It's Time to Get that Mole Checked Out

by Sara Meyers

There are very few things that I enjoy doing more than laying in the sun with a good book on a hot sunny afternoon. As a child, taking time to put on sunscreen meant less time playing outside. Now, I put on at least a little sunscreen for one main reason—I do not want wrinkles. Developing melanoma has been of little concern to me, but in the medical world, it is a top priority for dermatologists.

MelaFind is a new handheld device recently approved by the Food and Drug Administration (FDA) used for detecting early stage melanoma. It uses light waves from visible to near-infrared wavelengths. When the device is placed against a mole, the light reflects back into the device and shows all the different molecules within the mole. This image is then compared to thousands of pictures of melanoma on a specialized computer. Within minutes, MelaFind can determine if the mole requires further biopsy or if the mole is benign. In a clinical trial performed using MelaFind, the device missed only two percent of moles that were later found to be melanoma.

Like all forms of cancer, early detection for melanoma is the key to becoming a cancer survivor. Before MelaFind, biopsies were always performed to determine if a mole was cancerous, involving painful incisions and leaving scars, while MelaFind is completely noninvasive. After reading about MelaFind, I had one concern: would a device that makes early detection so simple and painless make people less careful in the sun? With MelaFind making early detection so easy, there would be fewer reservations preventing many people from getting a mole checked than they would if a biopsy was involved, but it could also lead to fewer precautions taken while out in the sun. So is MelaFind actually as good as it sounds?

To answer my question, I spent an afternoon walking around Hillman Library to ask as many people as I could a few basic questions: 1. How often do you use sunscreen? 2. Have you ever had a mole looked at by a dermatologist? 3. Would you have a mole looked at if no painful incision was involved? 4. Would you wear sunscreen less if early detection were made simpler? 5. On a scale of 1-10, how likely do you think you are of getting melanoma?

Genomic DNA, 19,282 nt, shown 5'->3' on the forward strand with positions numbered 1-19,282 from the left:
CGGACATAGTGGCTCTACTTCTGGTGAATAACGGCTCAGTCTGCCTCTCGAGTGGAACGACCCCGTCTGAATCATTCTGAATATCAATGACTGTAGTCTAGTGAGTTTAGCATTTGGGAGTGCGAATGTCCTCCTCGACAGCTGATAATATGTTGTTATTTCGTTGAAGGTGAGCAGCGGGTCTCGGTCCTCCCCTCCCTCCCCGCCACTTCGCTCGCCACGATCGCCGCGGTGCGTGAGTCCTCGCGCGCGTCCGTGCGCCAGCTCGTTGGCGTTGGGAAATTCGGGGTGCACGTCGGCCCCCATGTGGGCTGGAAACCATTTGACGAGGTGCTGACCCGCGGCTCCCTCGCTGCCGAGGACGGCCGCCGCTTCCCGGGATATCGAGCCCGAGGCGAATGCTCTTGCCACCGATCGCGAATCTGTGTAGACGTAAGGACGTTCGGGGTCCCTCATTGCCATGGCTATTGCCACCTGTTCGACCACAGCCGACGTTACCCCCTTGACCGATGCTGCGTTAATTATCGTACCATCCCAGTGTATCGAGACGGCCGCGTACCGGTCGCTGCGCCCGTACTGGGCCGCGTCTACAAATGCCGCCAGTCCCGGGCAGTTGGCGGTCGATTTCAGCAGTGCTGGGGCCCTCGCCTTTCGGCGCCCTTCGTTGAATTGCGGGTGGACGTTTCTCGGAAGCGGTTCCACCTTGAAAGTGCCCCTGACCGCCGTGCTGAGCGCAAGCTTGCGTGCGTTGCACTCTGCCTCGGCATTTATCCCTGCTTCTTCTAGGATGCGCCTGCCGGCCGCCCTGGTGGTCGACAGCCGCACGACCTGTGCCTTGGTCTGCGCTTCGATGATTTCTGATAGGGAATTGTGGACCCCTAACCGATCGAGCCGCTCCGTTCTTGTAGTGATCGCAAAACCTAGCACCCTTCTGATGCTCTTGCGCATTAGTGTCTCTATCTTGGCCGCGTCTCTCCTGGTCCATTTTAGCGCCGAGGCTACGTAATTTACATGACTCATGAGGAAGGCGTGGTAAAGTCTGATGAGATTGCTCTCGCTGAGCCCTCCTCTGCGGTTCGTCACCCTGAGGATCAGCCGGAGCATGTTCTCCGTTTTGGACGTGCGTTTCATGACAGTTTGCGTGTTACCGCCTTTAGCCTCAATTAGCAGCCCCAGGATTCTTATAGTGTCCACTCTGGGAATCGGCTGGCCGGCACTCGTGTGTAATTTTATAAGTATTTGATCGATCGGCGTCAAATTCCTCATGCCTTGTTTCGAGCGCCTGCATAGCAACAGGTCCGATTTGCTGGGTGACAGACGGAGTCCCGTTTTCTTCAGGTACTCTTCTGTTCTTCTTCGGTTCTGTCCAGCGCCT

It seems that the majority of people have the same feelings towards skin cancer as I do. During my afternoon of surveying, I talked to a total of 136 students of all race and gender and found that sunscreen is not too popular among our student population. 42 said they wear sunscreen everyday, while 75 said they only use sunscreen when they are in very strong sunlight. The remaining 19 students said they never wear sunscreen. Sadly, even given the large group of students that do not use sunscreen regularly or at all, I was not surprised when 68 percent of them told me they have never had a mole checked out nor did they plan to anytime soon. The only piece of information that really surprised me in conducting this survey was that the average answer to “How likely do you think you are of getting melanoma?” was “very unlikely”. In all of this bad news came some good news for MelaFind; students greatly preferred a method for early detection that did not involve pain, and some even changed their minds about possibly getting checked by a dermatologist.